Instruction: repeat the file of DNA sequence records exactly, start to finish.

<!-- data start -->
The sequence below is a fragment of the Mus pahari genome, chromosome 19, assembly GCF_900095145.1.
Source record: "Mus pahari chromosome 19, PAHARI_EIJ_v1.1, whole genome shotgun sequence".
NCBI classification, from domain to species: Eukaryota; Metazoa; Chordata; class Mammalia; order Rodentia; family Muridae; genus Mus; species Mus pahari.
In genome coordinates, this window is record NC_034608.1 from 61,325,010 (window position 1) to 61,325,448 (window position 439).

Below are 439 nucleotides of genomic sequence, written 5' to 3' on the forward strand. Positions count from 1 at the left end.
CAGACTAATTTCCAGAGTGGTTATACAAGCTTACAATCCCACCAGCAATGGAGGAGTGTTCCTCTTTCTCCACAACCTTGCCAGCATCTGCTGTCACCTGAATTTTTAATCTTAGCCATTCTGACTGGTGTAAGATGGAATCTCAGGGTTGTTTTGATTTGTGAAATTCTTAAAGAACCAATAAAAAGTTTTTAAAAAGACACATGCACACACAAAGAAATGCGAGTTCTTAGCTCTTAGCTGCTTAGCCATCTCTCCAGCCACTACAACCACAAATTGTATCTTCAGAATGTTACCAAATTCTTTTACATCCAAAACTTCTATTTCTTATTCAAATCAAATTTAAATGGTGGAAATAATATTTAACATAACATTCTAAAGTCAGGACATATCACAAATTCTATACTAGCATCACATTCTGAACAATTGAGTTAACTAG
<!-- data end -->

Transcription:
The sequence below is a fragment of the Mus pahari genome, chromosome 19, assembly GCF_900095145.1.
Source record: "Mus pahari chromosome 19, PAHARI_EIJ_v1.1, whole genome shotgun sequence".
NCBI classification, from domain to species: Eukaryota; Metazoa; Chordata; class Mammalia; order Rodentia; family Muridae; genus Mus; species Mus pahari.
In genome coordinates, this window is record NC_034608.1 from 61,325,010 (window position 1) to 61,325,448 (window position 439).

Below are 439 nucleotides of genomic sequence, written 5' to 3' on the forward strand. Positions count from 1 at the left end.
CAGACTAATTTCCAGAGTGGTTATACAAGCTTACAATCCCACCAGCAATGGAGGAGTGTTCCTCTTTCTCCACAACCTTGCCAGCATCTGCTGTCACCTGAATTTTTAATCTTAGCCATTCTGACTGGTGTAAGATGGAATCTCAGGGTTGTTTTGATTTGTGAAATTCTTAAAGAACCAATAAAAAGTTTTTAAAAAGACACATGCACACACAAAGAAATGCGAGTTCTTAGCTCTTAGCTGCTTAGCCATCTCTCCAGCCACTACAACCACAAATTGTATCTTCAGAATGTTACCAAATTCTTTTACATCCAAAACTTCTATTTCTTATTCAAATCAAATTTAAATGGTGGAAATAATATTTAACATAACATTCTAAAGTCAGGACATATCACAAATTCTATACTAGCATCACATTCTGAACAATTGAGTTAACTAG